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Thucydides, The Peloponnesian War 78 0 Browse Search
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P. Ovidius Naso, Metamorphoses (ed. Arthur Golding) 22 0 Browse Search
Apollodorus, Library and Epitome (ed. Sir James George Frazer) 22 0 Browse Search
P. Ovidius Naso, Metamorphoses (ed. Brookes More) 20 0 Browse Search
Euripides, Rhesus (ed. Gilbert Murray) 20 0 Browse Search
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Xenophon, Anabasis (ed. Carleton L. Brownson) 16 0 Browse Search
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Aeschines, On the Embassy, section 82 (search)
now it happened on the occasion of our first embassy, that at the moment when I was leaving for home with the rest of the ambassadors, Philip was setting out for Thrace; but we had his promise that while you were deliberating concerning peace, he would not set foot on the Chersonese with an armed force. Now on that day when you voted the peace, no mention was made of Cersobleptes. But after we had already been elected to receive the oaths,The same ambassadors who had negotiated the preliminaries of the peace were appointed to go back to Macedonia and receive the ratification of the peace by Philip and his allies. before we had set forth on the second embassy, an assembly was held, the presidency of which fell by lot to Demosthenes,A board of nine senators presided over the meetings of the assembly; one member of the board was chosen by lot as chief presiding officer for the day. who is now accusing me.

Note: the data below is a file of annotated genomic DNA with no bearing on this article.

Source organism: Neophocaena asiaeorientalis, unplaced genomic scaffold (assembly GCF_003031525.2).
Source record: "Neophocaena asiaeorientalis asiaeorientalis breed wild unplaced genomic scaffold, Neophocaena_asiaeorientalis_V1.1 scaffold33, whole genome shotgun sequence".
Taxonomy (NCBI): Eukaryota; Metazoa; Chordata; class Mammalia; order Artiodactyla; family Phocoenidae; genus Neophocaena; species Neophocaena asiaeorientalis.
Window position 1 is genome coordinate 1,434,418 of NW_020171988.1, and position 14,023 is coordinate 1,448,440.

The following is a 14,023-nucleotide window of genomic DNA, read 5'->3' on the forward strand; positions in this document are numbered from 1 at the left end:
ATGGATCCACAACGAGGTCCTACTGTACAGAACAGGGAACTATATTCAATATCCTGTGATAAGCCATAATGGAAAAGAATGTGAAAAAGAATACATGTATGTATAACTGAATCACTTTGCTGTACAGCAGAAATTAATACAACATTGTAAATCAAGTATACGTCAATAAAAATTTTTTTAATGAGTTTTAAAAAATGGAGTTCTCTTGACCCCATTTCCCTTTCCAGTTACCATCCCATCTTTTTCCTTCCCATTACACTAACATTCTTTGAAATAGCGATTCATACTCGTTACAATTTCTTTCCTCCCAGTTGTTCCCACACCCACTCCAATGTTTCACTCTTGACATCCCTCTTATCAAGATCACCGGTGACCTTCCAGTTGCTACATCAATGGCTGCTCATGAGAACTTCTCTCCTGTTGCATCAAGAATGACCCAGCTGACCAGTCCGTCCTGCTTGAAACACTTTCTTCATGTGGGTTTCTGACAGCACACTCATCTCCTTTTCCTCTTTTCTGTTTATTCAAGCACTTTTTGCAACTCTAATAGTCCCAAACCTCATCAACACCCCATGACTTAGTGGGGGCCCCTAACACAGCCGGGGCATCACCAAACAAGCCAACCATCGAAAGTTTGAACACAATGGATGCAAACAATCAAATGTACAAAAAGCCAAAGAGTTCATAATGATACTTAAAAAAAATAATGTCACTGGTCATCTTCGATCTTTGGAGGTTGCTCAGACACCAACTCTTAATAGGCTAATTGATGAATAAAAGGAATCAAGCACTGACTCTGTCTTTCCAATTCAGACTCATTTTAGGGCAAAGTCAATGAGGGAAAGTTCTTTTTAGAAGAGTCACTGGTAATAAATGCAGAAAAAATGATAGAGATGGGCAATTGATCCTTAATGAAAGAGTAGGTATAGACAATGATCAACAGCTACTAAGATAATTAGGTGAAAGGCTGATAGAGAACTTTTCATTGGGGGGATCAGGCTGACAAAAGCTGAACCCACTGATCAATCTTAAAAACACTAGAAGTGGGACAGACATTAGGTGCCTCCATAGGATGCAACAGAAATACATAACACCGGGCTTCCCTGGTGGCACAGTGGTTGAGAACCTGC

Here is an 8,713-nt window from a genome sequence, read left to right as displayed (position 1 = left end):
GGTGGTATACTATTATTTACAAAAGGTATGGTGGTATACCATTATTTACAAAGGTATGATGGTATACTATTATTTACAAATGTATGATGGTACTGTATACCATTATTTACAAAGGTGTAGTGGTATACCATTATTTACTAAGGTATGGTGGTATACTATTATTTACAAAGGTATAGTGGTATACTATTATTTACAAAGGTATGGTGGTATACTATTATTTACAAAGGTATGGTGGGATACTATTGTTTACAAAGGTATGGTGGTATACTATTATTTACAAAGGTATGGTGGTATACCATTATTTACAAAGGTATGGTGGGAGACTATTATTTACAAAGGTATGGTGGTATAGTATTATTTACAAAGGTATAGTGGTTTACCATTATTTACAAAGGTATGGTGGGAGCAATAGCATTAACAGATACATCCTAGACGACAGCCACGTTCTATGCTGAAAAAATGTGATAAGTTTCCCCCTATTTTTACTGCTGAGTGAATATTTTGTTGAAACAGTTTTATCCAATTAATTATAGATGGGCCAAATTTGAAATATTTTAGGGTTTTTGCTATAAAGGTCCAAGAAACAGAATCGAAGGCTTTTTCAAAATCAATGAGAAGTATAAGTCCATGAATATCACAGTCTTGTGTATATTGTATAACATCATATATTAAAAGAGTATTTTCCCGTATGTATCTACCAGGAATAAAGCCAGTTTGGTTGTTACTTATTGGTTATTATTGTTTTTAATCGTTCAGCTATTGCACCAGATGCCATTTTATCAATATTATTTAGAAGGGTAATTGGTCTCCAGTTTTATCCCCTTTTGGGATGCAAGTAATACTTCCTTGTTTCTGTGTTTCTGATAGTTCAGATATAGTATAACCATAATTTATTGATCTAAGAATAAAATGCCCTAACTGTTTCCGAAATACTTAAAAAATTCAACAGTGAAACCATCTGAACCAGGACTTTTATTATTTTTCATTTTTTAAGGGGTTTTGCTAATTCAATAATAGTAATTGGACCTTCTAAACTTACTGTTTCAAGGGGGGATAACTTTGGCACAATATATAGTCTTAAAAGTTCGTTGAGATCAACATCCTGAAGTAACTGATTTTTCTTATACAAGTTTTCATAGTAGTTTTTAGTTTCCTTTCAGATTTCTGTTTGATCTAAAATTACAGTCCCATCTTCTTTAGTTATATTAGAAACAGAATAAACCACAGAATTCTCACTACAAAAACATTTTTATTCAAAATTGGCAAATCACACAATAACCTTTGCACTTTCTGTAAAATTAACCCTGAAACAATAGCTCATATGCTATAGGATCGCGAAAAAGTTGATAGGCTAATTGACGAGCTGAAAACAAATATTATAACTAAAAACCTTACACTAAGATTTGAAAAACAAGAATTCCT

Aeschines, On the Embassy, section 89 (search)
You have a practice which in my judgment is most excellent and most useful to those in your midst who are the victims of slander: you preserve for all time in the public archives your decrees, together with their dates and the names of the officials who put them to vote. Now this man has told you that what ruined the cause of Cersobleptes was this: that when Demosthenes urged that we should go to Thrace, where Cersobleptes was being besieged, and should solemnly call on Philip to cease doing this thing, I, as leader of the ambassadors and influential with you, refused, and sat down in Oreus, I and the rest of the ambassadors, busy with getting foreign consulships for ourselves.Athenian citizens were employed by foreign states to represent their interests at Athens and aid their citizens there. Demosthenes asserted that the ambassadors were intent on getting such appointments for themselves.
Aeschines, On the Embassy, section 101 (search)
But when we reached Macedonia and found Philip returned from Thrace, we held a meeting;This was a private meeting of the Athenian ambassadors to discuss what they should say to Philip at the coming audience. the decree under which we were acting was read, and we went over the instructions that had been given us in addition to the business of receiving the oaths. But finding that no one mentioned the subjects that were most important, and all were dwelling on minor matters, I spoke words which I must repeat to you.